Age is just a number – unless you’re a college student. Then, a number in the 30s or higher could mean that you possess a wealth of wisdom that can enhance the learning experience for fellow students and even your professors.
For an answer to that question, start with the research of American educator Malcolm Knowles, who helped bring the concept of “adult learning” into the 20th century. Knowles helped popularize theories related to andragogy, a term originally used in 1833 by German educator Alexander Kapp.
Andragogy is the “adult” version of pedagogy, or childhood learning. Knowles established six “assumptions” about adult learners:
- They need a reason to learn something
- They need to feel involved in the planning and execution of their education
- They need to learn about things that can help them in everyday life
- They learn through problem solving
- They are self-motivated
- The way they learn is based on life experience
All of these facets of adult learning relate to how these older students succeed in the online classroom. For example, adults students use their life experience to provide perspective. This perspective can help an older student offer valuable insight to a class discussion.
It’s true for traditional classrooms, and now it’s true for digital distance learning, too. Florida Tech’s online students find plenty of opportunities for convenient interaction and engagement through phone, email, live chat and message boards. Those last two, in particular, offer older, returning students opportunities to make meaningful, insightful contributions through interaction with their classmates.
This was the case for Florida Tech alumnus Steven Barrett of West Palm Beach, FL, who earned a degree in Computer Science as a traditional student in 2002. A decade later, when he decided to pursue an MBA with a Specialization in Management, he chose the convenience and flexibility of online courses.
But he wondered whether he would have the opportunity to interact and engage with students and professors. He quickly learned that he would not work in isolation.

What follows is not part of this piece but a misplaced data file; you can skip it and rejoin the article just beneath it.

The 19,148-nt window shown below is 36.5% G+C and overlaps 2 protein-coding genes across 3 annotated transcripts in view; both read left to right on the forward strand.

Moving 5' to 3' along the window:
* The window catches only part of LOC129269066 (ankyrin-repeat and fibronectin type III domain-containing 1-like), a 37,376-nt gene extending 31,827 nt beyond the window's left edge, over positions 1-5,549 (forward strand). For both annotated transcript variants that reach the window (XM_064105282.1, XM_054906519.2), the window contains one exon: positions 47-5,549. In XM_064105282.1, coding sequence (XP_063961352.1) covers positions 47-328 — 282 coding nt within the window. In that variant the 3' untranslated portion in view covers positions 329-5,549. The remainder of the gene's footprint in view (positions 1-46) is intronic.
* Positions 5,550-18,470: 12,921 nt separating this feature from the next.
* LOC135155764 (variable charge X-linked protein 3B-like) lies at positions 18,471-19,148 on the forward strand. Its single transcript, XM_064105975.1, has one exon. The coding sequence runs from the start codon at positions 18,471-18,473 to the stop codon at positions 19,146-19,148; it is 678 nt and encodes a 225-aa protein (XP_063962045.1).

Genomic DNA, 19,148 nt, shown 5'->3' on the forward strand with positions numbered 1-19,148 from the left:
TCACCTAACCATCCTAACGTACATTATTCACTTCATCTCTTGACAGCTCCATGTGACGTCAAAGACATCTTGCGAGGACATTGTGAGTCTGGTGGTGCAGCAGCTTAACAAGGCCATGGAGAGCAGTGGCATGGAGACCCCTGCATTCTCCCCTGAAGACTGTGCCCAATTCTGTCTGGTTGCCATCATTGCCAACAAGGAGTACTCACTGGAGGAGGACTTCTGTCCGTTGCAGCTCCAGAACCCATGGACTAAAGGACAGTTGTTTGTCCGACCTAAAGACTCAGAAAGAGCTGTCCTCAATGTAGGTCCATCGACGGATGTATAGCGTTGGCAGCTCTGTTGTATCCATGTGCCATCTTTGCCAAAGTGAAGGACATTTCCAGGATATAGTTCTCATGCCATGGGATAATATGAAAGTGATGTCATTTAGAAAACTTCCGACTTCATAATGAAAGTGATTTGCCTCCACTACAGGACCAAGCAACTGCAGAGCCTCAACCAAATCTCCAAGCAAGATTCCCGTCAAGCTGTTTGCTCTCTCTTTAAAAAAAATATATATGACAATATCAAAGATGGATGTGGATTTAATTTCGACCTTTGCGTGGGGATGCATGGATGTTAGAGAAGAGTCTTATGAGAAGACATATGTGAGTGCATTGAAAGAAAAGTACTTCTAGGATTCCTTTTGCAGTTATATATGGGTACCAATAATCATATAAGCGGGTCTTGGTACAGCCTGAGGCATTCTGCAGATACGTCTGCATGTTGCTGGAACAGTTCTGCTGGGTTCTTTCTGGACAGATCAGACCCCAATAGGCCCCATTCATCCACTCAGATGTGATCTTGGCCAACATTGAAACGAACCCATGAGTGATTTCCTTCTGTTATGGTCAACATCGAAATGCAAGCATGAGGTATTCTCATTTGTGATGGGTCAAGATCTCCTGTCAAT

“Going online, there’s a little bit of apprehension,” Barrett said. “I’m like, ‘Okay, how is this going to be engaging? Am I going to be disconnected and just responding to work once a week?’ However, the professors did make it very engaging. People were all over the world collaborating, trying to get projects done and everything else.”
That kind of collaboration also plays into one of Knowles’ assumptions about adult education: Adult learning is oriented toward problem solving, rather than content. Collaboration on a class project provides multiple opportunities for older students to demonstrate the teamwork and leadership skills they have honed over the years.
That’s only one way older students can add depth and insight to an online class. Here are a few more:
- Sharing helpful anecdotes about past professional experiences that apply to a particular lesson
- Developing and suggesting solutions to challenges based on experience in a current or former job
- Demonstrating communication skills honed in a professional setting
Furthermore, because (as Knowles observed) adult learners are self-motivated and take a role in planning and evaluating the education process, they often bring a dynamism to a classroom setting that helps shift the focus to real-world application of the class material. That’s a bonus for classmates, who can take advantage of a fellow student’s shared wisdom, and for professors, who appreciate the combination of knowledge, inquisitiveness and motivation older students bring to class.